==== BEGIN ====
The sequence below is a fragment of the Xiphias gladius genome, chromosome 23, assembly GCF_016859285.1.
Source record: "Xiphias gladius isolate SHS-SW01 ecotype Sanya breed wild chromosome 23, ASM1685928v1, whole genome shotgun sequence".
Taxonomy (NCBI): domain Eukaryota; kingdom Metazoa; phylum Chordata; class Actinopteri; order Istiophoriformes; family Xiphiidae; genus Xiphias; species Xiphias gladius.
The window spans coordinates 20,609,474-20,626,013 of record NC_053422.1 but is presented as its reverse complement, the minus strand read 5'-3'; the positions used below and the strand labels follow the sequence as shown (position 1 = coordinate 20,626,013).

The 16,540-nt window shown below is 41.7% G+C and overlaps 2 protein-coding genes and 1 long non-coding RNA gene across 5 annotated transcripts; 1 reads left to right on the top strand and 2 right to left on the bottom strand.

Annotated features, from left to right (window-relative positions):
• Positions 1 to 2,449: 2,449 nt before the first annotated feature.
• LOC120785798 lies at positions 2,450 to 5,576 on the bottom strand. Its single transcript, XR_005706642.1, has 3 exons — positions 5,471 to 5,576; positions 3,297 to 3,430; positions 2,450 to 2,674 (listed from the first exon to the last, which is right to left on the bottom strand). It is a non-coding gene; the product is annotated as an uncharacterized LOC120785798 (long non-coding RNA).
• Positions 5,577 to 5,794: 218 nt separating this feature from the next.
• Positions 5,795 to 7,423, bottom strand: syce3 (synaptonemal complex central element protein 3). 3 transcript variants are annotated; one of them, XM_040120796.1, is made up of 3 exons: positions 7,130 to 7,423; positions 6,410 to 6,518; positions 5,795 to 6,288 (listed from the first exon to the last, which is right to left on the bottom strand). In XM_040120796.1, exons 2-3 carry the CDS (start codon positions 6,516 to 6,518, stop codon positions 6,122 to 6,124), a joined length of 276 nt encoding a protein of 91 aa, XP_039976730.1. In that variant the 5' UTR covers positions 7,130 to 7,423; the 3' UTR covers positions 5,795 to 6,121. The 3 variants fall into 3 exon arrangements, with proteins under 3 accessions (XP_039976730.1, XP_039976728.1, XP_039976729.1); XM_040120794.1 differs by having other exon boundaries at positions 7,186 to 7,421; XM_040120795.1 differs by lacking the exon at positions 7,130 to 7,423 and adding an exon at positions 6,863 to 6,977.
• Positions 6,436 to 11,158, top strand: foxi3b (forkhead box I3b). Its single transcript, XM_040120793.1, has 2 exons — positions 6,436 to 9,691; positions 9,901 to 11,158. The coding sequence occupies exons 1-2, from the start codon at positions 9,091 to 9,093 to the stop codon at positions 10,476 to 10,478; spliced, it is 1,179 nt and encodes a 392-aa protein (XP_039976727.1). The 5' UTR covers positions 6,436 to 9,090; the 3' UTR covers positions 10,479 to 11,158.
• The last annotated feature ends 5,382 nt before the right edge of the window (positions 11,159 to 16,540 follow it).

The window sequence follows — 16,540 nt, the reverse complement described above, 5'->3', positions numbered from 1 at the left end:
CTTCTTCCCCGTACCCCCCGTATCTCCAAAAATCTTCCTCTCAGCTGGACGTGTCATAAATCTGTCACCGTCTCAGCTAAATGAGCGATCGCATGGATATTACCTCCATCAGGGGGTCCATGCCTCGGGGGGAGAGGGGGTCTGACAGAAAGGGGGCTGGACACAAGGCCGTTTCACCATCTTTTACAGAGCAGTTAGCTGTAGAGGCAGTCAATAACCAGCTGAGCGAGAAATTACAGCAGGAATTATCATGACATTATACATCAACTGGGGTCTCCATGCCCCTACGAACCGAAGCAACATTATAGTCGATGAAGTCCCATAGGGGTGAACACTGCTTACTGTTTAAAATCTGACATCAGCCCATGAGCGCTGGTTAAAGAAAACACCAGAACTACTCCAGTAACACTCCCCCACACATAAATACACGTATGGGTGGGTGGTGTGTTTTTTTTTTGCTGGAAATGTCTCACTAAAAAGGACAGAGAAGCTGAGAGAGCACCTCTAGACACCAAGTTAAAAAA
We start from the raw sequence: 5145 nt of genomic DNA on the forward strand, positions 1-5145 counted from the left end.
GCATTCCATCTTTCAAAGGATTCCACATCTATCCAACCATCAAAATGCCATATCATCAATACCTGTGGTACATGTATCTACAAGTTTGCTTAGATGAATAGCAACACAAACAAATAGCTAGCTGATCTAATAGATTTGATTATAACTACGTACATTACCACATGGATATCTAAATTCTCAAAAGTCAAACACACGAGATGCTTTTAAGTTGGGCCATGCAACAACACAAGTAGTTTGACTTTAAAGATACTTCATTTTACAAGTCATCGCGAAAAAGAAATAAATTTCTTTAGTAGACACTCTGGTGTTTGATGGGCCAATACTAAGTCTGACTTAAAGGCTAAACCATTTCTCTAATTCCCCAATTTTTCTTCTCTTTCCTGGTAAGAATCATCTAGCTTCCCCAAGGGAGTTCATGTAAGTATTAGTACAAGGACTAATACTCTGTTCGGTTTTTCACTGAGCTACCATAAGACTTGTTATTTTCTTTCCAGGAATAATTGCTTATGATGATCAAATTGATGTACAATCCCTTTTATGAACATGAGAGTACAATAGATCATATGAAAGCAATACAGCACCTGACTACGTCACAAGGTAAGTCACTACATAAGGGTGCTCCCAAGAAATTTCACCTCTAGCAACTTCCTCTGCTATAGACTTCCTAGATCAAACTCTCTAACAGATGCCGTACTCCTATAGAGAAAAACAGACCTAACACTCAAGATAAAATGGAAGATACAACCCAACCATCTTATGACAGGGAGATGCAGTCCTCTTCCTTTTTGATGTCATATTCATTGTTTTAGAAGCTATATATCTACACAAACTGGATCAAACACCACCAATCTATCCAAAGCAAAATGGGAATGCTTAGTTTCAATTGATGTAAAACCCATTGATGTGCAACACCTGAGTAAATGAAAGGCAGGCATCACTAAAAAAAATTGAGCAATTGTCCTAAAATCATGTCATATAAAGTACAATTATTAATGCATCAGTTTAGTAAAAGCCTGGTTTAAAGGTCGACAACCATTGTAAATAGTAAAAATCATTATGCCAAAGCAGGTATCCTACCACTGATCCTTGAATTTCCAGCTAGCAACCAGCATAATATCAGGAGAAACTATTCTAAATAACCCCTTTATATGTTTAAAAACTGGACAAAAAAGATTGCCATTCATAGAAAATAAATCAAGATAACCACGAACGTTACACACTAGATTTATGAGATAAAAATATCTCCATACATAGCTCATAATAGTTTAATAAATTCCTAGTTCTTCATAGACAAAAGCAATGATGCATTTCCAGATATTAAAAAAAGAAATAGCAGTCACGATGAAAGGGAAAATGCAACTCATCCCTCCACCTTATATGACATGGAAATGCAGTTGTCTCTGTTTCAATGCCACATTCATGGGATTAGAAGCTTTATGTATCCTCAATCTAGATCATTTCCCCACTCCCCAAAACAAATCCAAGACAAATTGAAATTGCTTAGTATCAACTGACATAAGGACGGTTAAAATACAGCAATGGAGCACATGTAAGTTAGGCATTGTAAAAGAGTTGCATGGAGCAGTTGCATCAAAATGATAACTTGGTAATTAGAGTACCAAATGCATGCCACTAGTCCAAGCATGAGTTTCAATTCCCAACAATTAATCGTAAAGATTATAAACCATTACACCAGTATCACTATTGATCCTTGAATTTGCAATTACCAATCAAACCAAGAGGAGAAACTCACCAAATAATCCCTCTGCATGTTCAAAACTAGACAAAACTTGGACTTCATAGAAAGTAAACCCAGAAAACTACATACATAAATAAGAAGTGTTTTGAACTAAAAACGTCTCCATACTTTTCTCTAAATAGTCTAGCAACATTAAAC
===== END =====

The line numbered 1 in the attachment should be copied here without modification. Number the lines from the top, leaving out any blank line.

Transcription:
The sequence below is a fragment of the Xiphias gladius genome, chromosome 23, assembly GCF_016859285.1.